On Wednesday Kaunas Holocaust survivor Dita Zupavičienė-Šperlingienė spoke at the Vilnius Jewish Public Library and presented a home movie.
The silent film was a series of street scenes from Vilnius, Riga and Lvov before the war. Zupavičienė-Šperlingienė explained how her uncle Hanon, a medical student in Paris, used to come visit the family. In bed for over a week with scarlet fever, the young Dita was overjoyed when her physician uncle told the family she could get up and do things around the house without making it worse. Dita said she jumped out of bed at the first opportunity and from that time on Hanon became her favorite uncle.
Hanon was an amateur filmmaker and used an 8 mm camera on some of his travels. As the Nazis drew closer to Paris, he grabbed a bicycle and rode south, to Vichy France. Zupavičienė-Šperlingienė said he soon discovered life was dangerous for a Jew there, as well. After the Holocaust Hanon continued to live in Paris. Dita made it to Israel where it turned out she was, for whatever reason, one of the few Jews able to teach the German language. In the early 1970s she had the opportunity to improve her German teaching skills in West Germany, and visited Hanon in Paris during that trip. That’s when he mentioned he still had some of the footage he had taken before the Holocaust.
Zupavičienė-Šperlingienė said she was amazed as the old-fashioned AGFA logo faded into the faces of her mother, father, sisters and friends. She said the film or a copy of it has been on exhibit at a museum in Tel Aviv since the early 1970s when she brought it there, but had never been shown in Lithuania before now.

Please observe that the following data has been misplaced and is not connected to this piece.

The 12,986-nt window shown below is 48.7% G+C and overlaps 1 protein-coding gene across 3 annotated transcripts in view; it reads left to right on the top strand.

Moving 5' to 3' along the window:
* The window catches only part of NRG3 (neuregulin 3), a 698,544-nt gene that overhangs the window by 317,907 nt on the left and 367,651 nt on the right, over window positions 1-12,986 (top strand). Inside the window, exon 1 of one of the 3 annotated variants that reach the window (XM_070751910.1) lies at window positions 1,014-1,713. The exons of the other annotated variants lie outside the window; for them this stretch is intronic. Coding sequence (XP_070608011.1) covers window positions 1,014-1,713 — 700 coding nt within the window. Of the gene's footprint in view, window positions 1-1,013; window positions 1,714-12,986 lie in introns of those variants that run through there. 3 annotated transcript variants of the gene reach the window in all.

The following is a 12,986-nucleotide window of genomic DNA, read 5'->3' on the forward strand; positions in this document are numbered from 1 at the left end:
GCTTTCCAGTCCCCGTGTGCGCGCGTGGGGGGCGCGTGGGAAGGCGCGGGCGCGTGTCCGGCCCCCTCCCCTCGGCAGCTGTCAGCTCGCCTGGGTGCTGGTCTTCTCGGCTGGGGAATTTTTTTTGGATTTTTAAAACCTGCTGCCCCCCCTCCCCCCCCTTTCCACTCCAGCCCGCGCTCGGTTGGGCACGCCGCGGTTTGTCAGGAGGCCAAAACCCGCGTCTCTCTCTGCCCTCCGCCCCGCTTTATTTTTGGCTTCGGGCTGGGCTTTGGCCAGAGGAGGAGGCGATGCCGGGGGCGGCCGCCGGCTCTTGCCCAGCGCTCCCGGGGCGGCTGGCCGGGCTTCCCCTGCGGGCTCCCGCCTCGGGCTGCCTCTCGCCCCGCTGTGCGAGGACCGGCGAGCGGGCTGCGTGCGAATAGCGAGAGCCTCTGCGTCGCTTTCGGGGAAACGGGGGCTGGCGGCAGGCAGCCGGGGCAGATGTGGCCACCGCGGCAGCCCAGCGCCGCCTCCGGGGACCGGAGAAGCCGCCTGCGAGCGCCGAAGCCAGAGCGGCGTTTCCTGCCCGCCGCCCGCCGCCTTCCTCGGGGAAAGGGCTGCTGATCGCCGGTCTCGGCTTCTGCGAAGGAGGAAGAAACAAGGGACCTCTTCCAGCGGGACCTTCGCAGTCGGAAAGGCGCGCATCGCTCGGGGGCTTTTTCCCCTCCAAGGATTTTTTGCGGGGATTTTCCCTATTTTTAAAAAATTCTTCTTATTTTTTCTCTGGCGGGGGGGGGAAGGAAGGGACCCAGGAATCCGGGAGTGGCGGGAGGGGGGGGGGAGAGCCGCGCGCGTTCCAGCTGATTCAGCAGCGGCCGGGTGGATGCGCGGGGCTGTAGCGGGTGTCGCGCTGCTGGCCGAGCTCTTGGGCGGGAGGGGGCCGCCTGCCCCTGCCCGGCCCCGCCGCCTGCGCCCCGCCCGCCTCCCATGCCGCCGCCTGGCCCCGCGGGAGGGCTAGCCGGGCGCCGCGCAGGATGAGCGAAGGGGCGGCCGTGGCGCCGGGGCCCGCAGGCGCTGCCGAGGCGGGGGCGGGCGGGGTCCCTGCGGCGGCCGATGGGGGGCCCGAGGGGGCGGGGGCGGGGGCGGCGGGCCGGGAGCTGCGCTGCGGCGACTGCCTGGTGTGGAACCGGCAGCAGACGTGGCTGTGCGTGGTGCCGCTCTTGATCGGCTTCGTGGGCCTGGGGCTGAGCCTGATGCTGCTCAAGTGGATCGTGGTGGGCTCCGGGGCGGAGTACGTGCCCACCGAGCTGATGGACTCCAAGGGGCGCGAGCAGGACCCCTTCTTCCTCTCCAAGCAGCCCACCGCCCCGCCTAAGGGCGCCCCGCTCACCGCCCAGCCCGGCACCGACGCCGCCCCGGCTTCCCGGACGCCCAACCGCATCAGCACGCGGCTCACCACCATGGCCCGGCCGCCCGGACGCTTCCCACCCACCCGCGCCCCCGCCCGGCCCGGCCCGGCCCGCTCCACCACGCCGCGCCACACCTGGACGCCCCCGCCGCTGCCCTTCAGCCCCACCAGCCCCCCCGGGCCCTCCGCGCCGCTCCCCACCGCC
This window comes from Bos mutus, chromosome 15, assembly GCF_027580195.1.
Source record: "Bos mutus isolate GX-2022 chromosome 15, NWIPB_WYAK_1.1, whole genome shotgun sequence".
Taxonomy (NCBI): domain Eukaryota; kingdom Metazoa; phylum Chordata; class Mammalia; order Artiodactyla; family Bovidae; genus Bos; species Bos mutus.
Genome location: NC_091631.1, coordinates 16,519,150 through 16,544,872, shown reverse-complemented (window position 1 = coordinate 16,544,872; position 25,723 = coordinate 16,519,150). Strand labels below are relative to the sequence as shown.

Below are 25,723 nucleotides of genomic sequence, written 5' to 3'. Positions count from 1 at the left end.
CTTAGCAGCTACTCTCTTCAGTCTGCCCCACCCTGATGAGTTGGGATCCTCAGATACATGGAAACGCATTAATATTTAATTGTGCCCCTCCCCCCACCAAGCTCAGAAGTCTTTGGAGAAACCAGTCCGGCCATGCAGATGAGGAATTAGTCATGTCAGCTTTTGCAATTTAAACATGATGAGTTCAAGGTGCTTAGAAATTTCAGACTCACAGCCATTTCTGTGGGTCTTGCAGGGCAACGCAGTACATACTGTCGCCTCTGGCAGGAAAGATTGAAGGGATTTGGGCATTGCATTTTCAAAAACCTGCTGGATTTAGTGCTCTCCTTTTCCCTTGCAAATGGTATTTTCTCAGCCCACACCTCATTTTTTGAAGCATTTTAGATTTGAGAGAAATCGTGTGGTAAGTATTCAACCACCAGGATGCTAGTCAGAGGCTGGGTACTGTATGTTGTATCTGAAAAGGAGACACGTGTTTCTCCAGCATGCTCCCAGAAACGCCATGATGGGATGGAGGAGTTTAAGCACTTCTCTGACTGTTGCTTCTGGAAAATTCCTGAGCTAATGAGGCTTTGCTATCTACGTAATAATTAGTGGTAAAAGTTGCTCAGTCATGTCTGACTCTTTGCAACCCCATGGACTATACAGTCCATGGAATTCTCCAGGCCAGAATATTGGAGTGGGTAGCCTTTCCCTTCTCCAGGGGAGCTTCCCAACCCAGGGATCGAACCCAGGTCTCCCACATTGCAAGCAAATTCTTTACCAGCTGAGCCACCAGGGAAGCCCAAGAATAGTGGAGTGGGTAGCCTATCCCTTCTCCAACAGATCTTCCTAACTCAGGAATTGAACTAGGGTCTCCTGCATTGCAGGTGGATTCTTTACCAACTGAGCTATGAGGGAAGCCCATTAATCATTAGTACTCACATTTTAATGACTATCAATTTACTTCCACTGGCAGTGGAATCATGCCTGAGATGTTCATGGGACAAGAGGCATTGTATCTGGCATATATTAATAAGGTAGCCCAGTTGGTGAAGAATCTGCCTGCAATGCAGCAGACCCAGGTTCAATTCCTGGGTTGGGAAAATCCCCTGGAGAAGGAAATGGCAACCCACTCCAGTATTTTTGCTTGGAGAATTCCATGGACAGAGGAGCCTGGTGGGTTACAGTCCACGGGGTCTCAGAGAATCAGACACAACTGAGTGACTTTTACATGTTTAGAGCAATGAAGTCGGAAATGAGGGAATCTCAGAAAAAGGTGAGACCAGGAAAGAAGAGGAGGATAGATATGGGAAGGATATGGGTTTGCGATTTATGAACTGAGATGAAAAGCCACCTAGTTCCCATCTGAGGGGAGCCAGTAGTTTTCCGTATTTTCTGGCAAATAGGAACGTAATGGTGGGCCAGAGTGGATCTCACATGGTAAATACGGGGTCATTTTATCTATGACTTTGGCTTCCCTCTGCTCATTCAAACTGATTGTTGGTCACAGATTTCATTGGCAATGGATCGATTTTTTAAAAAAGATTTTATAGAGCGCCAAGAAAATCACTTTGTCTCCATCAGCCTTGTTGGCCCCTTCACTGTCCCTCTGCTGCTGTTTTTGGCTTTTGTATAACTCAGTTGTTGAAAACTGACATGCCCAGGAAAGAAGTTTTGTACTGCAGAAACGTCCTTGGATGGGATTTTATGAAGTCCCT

Just about 10 minutes long, the scene begins in early 1930s Kaunas along the river and moves to Freedom Alley, taking in shop signs, street cleaners and strollers. Hanon then shows Dita’s mother and father with their children and friends walking in Kaunas. The action jumps abruptly to Riga with more moving pictures of the street and people. Riga suddenly becomes Lvov, the former Lemberg, “in Poland” Dita narrates, as if in the present tense. Street signs and posters are in indeed in Polish. Random scenes of people literally raking mud in streets fade to children jumping along the gutter on another street, then pictures of Jewish men dressed up, hurrying to the railroad station to meet some famous rabbi, with young women in head coverings carrying cans of milk. The Jews look completely at home, walking in their home town, part of the landscape.
Dita Zupavičienė-Šperlingienė spoke briefly after screening, then library director Žilvinas Beliauskas solicited questions from the audience. Geršonas Taicas asked her about the initial hours and days of the Nazi occupation. Dita spoke of her and her mother’s escape from Kaunas to the town of Vilkija and their return. Beliauskas urged her to continue, but it was obvious it was a burden for her to tell her stories and remember her lost family members. Almost apologetic for the jarring juxtaposition of innocuous home movies and Holocaust horrors, Dita tried several times to tell funny stories to lighten the mood. One audience member asked her about the Stutthof concentration camp where she and her mother and sister were sent, and whether different ethnicities received different treatment there. “Well, of course there different categories of prisoners,” she said, pointing to an imaginary star on her chest. “Red for the political prisoners. I think there were even some Lithuanians there, some intellectuals even,” she said. Her eyes looked sideways and she said in a quiet voice, “I guess I’ll have to talk about Stutthof.” She did. She spoke about the arrival and initial selection, about saving her mother when German officers were looking the other way, about a member of the Polish resistance who delivered a speech about imminent victory in Polish at the delousing showers and about the death march near the end of the war when her sister was shot and killed for failing to keep up with the column.
Asked why she came back to Lithuania after the war, Dita recalled being cautioned at the Warsaw train station not to travel further east by some Jewish girls. “They didn’t explain anything, they didn’t say they represented any Jewish agency, they just told us to stop and get off. I didn’t know who they were. I asked them what they did for a living, and they said they sold this and that. I told my mother, this isn’t for us, let’s go home. And that’s where [back in Kaunas] I met my future husband, so it was the right decision,” she remembered.